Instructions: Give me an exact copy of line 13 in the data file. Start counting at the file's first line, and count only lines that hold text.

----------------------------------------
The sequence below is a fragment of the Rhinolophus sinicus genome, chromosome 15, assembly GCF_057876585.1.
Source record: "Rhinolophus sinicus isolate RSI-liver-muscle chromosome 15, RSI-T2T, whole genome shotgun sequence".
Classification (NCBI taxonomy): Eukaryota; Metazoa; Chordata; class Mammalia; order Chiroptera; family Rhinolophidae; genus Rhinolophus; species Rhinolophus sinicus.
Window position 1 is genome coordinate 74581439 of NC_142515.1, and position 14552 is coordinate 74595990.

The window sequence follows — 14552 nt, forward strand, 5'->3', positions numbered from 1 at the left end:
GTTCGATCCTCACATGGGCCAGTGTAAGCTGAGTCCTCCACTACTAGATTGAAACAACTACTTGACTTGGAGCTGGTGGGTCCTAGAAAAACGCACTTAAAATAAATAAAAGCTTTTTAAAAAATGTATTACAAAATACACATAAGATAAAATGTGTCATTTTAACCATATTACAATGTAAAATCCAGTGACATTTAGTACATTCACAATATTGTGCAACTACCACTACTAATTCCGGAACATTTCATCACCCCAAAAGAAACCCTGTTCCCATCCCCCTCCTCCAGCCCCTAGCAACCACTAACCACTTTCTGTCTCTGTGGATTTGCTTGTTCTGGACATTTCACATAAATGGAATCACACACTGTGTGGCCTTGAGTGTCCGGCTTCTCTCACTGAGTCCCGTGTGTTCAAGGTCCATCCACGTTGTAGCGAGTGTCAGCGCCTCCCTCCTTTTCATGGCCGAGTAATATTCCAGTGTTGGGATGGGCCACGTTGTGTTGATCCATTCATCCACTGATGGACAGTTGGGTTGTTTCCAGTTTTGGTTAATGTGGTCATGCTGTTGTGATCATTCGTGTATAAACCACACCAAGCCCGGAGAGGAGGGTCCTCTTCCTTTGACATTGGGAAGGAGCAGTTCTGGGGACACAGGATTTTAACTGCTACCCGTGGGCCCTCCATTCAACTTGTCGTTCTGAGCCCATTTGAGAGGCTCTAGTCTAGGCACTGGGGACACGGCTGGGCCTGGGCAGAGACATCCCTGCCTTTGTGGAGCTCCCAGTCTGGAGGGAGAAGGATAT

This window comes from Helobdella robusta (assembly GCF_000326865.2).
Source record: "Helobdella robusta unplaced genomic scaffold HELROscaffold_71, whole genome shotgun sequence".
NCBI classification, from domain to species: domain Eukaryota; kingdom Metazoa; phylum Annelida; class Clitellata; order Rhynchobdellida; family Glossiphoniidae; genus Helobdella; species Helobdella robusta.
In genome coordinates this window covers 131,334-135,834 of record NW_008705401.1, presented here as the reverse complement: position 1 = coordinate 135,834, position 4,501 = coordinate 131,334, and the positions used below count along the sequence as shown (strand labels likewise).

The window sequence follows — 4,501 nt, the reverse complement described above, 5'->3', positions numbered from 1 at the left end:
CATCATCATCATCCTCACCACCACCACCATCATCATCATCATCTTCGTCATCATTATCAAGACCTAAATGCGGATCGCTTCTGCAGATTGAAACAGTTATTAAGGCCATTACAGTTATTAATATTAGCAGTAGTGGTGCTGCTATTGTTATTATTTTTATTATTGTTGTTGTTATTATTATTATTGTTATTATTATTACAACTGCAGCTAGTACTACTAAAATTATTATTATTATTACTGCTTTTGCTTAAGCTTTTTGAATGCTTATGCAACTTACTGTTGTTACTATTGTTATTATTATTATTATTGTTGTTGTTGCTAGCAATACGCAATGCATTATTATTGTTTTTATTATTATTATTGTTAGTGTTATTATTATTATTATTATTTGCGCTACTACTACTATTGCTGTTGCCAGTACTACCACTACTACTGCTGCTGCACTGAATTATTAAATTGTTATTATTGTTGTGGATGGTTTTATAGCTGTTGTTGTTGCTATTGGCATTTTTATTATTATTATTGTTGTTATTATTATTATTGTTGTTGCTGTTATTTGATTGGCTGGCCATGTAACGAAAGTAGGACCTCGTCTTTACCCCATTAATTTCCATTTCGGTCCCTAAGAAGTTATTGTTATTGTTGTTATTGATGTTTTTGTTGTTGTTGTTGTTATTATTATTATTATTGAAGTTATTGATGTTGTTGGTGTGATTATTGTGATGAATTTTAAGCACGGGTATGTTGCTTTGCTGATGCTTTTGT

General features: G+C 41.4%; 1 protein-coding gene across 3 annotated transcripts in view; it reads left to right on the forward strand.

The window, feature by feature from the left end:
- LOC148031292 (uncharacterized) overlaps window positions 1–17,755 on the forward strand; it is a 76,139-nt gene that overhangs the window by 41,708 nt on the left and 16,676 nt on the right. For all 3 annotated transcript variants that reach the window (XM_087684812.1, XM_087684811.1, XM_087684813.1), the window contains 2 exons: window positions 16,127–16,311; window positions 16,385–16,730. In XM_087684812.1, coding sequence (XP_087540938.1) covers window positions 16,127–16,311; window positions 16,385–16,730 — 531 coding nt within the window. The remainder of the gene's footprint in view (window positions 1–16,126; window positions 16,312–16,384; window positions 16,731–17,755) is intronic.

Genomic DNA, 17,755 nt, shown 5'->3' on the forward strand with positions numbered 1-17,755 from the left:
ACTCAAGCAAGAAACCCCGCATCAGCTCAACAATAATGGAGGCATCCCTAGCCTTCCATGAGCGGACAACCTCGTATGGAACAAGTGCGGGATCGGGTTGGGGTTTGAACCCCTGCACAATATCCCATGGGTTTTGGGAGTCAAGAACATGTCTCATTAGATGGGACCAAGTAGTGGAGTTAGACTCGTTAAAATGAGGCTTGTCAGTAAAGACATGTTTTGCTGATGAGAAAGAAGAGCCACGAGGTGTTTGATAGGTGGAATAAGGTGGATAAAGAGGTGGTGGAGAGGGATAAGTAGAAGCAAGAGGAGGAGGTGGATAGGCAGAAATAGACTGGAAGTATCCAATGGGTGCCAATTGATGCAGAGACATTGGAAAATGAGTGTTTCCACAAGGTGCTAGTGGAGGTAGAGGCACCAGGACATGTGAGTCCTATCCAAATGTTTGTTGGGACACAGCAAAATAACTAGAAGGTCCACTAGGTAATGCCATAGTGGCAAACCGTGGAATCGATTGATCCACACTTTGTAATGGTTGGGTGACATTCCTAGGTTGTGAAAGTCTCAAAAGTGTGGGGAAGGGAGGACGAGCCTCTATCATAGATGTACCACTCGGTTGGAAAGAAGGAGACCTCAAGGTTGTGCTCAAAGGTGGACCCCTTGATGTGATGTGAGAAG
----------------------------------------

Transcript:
General features: G+C 41.4%; 1 protein-coding gene across 3 annotated transcripts in view; it reads left to right on the forward strand.